Environmental and Economic Advantages of Recycling Copper
You don’t need to be an archaeologist to recognize that copper, #29 on the periodic table, has been #1 in our hearts. Humans have been harnessing this metal for over 10,000 years, with the same element in primitive pendants appearing in modern-day broadband infrastructure. From the Bronze Age to the Internet Age, the properties of copper have made daily life possible. What would happen if obtaining this metal were no longer possible? The thought is almost too much to bear.
Fortunately, copper is perhaps the most eminently recyclable metal in existence, as well as one that we can melt down and reform almost infinitely. The same copper that ran through the plumbing pipes of ancient Egypt may very well be within the copper fixtures of your own home. This is more than a fun fact—it’s a necessity. We need to make the most of copper’s recyclability for financial and ecological reasons alike. Today, we’ll examine both the environmental and economic advantages of recycling copper.
Copper marries form and function well among the non-ferrous metals. The copper that we use and see in everyday life often has a radiant reddish-brown luster. Sometimes, exposure to the elements gives it an aesthetically pleasing patina of mint green—the iconic hue of the Statue of Liberty. Nevertheless, the copper that we mine from the earth isn’t quite as attractive without significant refinement, and those refining processes take their toll on the environment. Let’s look at a few of those processes and what kind of harm they can do to our earth.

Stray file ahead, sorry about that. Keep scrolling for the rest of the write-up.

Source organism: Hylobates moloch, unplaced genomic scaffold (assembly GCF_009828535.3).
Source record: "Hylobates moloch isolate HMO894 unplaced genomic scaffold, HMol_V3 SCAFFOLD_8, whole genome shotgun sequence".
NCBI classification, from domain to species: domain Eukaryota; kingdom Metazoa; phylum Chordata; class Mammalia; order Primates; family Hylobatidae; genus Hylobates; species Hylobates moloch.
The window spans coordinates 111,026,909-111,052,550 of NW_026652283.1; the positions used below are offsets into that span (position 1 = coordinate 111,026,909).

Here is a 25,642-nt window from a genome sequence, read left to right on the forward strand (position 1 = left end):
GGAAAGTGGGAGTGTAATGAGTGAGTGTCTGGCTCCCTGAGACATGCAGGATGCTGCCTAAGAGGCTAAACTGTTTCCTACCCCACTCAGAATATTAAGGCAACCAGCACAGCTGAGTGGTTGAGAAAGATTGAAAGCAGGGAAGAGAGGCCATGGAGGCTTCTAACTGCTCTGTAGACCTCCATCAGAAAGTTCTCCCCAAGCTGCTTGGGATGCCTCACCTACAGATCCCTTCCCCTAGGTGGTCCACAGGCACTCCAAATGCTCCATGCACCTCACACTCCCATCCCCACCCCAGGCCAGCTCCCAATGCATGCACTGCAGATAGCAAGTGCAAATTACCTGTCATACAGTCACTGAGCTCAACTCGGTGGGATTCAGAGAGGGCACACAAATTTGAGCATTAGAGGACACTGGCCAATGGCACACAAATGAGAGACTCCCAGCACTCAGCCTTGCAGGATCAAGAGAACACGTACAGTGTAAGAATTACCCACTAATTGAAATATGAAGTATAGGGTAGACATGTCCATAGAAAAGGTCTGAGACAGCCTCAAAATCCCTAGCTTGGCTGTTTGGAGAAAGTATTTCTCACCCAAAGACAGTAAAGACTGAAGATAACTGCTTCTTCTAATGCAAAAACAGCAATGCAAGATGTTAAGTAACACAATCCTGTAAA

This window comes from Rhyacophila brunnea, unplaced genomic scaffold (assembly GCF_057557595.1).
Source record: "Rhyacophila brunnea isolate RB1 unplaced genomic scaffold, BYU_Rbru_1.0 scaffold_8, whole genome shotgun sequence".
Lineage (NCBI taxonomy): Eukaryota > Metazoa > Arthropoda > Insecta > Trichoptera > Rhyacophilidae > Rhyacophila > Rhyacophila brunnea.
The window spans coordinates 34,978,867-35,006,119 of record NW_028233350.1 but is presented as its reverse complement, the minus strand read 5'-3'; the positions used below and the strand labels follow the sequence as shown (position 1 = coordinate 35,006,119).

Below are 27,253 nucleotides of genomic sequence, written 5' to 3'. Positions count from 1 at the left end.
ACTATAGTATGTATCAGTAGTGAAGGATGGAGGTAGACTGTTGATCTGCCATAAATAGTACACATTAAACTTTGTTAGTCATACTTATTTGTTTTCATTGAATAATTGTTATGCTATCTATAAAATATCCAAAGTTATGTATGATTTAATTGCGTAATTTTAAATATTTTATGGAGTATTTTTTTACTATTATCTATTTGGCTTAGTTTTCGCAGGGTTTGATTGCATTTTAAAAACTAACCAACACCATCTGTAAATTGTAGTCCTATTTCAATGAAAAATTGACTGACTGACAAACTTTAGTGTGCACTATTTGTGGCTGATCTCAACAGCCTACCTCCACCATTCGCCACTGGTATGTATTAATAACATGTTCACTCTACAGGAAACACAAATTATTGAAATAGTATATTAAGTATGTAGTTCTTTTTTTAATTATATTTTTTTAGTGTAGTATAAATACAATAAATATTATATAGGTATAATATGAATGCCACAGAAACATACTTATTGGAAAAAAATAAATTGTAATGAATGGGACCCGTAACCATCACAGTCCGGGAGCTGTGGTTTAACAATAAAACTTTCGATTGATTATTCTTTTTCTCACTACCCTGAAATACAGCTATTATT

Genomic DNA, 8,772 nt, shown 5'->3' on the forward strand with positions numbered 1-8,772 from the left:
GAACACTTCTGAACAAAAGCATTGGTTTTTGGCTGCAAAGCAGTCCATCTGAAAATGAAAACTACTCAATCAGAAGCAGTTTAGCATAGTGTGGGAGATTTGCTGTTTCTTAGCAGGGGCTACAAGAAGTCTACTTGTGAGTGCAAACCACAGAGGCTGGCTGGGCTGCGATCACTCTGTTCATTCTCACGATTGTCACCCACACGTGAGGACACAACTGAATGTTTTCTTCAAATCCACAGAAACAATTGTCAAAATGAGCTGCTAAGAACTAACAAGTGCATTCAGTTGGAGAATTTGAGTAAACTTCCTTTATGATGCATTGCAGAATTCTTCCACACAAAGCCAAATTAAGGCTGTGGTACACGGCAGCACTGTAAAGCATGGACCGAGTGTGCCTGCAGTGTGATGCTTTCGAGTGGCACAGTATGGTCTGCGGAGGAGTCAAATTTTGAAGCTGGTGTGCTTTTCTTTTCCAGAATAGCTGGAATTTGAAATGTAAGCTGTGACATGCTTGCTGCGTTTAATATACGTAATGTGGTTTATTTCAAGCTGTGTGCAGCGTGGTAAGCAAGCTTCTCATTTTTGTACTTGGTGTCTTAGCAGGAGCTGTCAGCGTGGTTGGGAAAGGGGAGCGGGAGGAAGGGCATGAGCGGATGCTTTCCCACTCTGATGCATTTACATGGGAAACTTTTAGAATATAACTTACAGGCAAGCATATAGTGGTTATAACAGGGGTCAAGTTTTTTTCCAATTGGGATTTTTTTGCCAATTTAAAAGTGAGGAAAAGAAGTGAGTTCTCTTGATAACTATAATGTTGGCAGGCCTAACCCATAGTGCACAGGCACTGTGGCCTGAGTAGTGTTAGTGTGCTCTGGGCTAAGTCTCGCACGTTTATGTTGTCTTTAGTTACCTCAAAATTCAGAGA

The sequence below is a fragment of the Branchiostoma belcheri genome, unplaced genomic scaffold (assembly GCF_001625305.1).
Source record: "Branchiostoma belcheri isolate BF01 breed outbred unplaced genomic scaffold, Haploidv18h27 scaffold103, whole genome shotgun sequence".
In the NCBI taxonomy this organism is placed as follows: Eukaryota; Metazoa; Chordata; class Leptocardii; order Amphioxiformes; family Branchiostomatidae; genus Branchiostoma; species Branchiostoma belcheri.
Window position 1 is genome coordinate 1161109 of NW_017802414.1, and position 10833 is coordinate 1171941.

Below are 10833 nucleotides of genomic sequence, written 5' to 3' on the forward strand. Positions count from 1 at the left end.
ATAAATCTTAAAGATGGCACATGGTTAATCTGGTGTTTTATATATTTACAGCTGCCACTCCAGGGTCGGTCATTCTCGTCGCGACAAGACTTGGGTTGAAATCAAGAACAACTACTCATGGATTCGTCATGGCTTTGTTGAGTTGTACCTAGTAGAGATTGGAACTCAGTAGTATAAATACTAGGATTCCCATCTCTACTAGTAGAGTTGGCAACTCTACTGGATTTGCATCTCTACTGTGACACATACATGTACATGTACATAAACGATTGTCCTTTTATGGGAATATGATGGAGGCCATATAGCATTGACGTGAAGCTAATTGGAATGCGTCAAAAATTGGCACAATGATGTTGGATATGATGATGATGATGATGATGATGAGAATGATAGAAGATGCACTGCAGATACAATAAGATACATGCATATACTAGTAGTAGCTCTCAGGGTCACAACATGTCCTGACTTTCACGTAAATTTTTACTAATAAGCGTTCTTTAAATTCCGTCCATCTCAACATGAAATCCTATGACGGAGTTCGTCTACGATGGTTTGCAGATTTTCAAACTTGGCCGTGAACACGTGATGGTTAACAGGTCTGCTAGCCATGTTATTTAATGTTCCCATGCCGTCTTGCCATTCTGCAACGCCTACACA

Less Acid Rain
Miners don’t encounter copper in its elemental form. Rather, we find copper ores that combine with other elements to form more complex minerals. The most common ores are copper sulfides, which combine copper with sulfur. Removing that sulfur to procure the valuable metal within requires chemical processes that leave behind toxic byproducts. One of these, sulfur dioxide, is extremely hazardous to our atmosphere. It combines with water to form sulfuric acid, a major component in acid rain. This compound is highly destructive to living things and man-made structures alike, shifting sensitive pH levels for aquatic lifeforms and accelerating corrosion. Recycling existing copper rather than having to refine it from ores reduces the levels of sulfur that enter our atmosphere and water cycle, thus diminishing acid rain and the damage it does.
Fewer Contaminated Water Sources
Even before ore leaves the mine, contamination of groundwater begins as a result of copper mining. Even in minerally rich areas, copper sulfide ore accounts for very little of the material. Miners take what they want but leave the rest in waste pits, where exposure to oxygen and water degrades these lesser sulfide ores, causing them to leach sulfur back into the ground.
A Case Study: the Berkeley Pit